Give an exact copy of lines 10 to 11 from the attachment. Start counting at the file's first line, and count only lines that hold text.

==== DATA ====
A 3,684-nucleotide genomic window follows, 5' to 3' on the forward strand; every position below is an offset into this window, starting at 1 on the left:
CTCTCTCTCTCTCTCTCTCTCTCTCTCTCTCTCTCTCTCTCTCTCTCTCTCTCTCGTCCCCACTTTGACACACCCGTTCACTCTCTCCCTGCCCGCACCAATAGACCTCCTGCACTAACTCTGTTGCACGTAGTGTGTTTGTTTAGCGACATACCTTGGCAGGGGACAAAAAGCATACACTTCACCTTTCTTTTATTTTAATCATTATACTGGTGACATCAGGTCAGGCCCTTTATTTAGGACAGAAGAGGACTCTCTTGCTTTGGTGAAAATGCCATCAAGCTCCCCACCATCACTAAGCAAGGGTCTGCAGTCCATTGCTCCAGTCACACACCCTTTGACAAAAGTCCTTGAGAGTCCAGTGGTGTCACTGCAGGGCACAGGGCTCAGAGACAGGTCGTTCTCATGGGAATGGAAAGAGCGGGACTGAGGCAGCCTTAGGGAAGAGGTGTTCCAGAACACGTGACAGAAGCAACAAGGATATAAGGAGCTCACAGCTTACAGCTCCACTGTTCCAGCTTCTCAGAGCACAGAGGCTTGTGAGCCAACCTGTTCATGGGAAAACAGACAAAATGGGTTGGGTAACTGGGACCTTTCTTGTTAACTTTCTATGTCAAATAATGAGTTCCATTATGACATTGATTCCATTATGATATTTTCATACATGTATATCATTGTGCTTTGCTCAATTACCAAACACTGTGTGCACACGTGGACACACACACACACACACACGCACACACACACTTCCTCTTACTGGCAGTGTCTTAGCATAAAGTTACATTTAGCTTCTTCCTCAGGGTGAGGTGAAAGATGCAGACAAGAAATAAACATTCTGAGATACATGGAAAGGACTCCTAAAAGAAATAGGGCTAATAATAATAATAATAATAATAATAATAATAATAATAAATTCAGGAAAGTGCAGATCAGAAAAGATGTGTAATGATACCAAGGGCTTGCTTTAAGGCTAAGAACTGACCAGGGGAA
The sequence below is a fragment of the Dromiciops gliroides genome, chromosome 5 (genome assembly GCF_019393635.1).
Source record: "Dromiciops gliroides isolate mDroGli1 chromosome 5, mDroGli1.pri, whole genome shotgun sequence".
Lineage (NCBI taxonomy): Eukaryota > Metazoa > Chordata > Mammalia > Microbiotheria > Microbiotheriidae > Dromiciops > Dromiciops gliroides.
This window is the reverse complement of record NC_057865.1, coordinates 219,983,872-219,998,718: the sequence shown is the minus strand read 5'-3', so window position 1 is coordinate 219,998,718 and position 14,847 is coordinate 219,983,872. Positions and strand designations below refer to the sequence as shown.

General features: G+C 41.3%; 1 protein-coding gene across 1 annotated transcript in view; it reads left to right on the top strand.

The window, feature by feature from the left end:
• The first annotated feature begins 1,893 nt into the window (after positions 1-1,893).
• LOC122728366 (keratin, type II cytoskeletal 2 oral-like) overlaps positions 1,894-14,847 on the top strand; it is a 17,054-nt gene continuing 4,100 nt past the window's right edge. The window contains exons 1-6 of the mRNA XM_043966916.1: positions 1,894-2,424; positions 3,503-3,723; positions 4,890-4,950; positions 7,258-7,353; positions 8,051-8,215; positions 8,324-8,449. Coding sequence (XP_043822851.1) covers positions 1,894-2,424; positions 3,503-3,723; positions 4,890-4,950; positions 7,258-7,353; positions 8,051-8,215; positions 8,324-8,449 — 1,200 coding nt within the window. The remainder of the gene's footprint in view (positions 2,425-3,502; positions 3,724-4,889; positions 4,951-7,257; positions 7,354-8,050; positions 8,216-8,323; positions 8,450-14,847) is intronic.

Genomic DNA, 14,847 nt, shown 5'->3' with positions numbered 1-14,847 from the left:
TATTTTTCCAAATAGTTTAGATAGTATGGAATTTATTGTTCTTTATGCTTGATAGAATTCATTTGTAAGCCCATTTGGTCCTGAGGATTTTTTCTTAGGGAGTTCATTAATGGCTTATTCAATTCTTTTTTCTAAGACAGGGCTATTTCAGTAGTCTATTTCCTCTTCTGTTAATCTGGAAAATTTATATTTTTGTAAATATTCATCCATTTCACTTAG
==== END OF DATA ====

• LOC122728366 (keratin, type II cytoskeletal 2 oral-like) overlaps positions 1,894-14,847 on the top strand; it is a 17,054-nt gene continuing 4,100 nt past the window's right edge. The window contains exons 1-6 of the mRNA XM_043966916.1: positions 1,894-2,424; positions 3,503-3,723; positions 4,890-4,950; positions 7,258-7,353; positions 8,051-8,215; positions 8,324-8,449. Coding sequence (XP_043822851.1) covers positions 1,894-2,424; positions 3,503-3,723; positions 4,890-4,950; positions 7,258-7,353; positions 8,051-8,215; positions 8,324-8,449 — 1,200 coding nt within the window. The remainder of the gene's footprint in view (positions 2,425-3,502; positions 3,724-4,889; positions 4,951-7,257; positions 7,354-8,050; positions 8,216-8,323; positions 8,450-14,847) is intronic.

Genomic DNA, 14,847 nt, shown 5'->3' with positions numbered 1-14,847 from the left: